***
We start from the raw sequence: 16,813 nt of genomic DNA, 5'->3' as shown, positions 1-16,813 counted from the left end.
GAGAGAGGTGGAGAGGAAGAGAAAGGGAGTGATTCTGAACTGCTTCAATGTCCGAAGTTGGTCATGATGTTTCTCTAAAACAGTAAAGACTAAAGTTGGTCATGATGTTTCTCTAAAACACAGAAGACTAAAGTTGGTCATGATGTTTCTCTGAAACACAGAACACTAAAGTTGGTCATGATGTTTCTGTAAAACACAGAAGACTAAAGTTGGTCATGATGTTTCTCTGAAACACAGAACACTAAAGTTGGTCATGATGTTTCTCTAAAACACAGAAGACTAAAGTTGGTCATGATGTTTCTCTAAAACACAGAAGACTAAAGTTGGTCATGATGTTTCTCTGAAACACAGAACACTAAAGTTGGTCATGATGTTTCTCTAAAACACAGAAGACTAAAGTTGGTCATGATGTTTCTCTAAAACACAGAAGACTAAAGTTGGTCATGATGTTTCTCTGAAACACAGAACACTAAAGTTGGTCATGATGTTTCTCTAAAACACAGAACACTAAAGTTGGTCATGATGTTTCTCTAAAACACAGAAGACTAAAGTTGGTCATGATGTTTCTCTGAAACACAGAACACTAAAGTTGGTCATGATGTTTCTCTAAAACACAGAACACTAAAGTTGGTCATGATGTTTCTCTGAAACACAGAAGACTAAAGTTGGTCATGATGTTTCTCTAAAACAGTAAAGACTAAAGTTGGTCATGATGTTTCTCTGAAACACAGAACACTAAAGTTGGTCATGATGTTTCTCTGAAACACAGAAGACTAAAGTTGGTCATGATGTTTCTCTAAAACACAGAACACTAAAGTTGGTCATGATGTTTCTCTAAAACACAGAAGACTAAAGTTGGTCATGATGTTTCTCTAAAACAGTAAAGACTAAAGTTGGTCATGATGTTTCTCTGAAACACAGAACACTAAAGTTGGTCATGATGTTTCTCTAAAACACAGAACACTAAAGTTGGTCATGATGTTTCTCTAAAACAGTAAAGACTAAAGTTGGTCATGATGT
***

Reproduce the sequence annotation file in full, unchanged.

We start from the raw sequence: 16,813 nt of genomic DNA, 5'->3' as shown, positions 1-16,813 counted from the left end.
GAGAGAGGTGGAGAGGAAGAGAAAGGGAGTGATTCTGAACTGCTTCAATGTCCGAAGTTGGTCATGATGTTTCTCTAAAACAGTAAAGACTAAAGTTGGTCATGATGTTTCTCTAAAACACAGAAGACTAAAGTTGGTCATGATGTTTCTCTGAAACACAGAACACTAAAGTTGGTCATGATGTTTCTGTAAAACACAGAAGACTAAAGTTGGTCATGATGTTTCTCTGAAACACAGAACACTAAAGTTGGTCATGATGTTTCTCTAAAACACAGAAGACTAAAGTTGGTCATGATGTTTCTCTAAAACACAGAAGACTAAAGTTGGTCATGATGTTTCTCTGAAACACAGAACACTAAAGTTGGTCATGATGTTTCTCTAAAACACAGAAGACTAAAGTTGGTCATGATGTTTCTCTAAAACACAGAAGACTAAAGTTGGTCATGATGTTTCTCTGAAACACAGAACACTAAAGTTGGTCATGATGTTTCTCTAAAACACAGAACACTAAAGTTGGTCATGATGTTTCTCTAAAACACAGAAGACTAAAGTTGGTCATGATGTTTCTCTGAAACACAGAACACTAAAGTTGGTCATGATGTTTCTCTAAAACACAGAACACTAAAGTTGGTCATGATGTTTCTCTGAAACACAGAAGACTAAAGTTGGTCATGATGTTTCTCTAAAACAGTAAAGACTAAAGTTGGTCATGATGTTTCTCTGAAACACAGAACACTAAAGTTGGTCATGATGTTTCTCTGAAACACAGAAGACTAAAGTTGGTCATGATGTTTCTCTAAAACACAGAACACTAAAGTTGGTCATGATGTTTCTCTAAAACACAGAAGACTAAAGTTGGTCATGATGTTTCTCTAAAACAGTAAAGACTAAAGTTGGTCATGATGTTTCTCTGAAACACAGAACACTAAAGTTGGTCATGATGTTTCTCTAAAACACAGAACACTAAAGTTGGTCATGATGTTTCTCTAAAACAGTAAAGACTAAAGTTGGTCATGATGT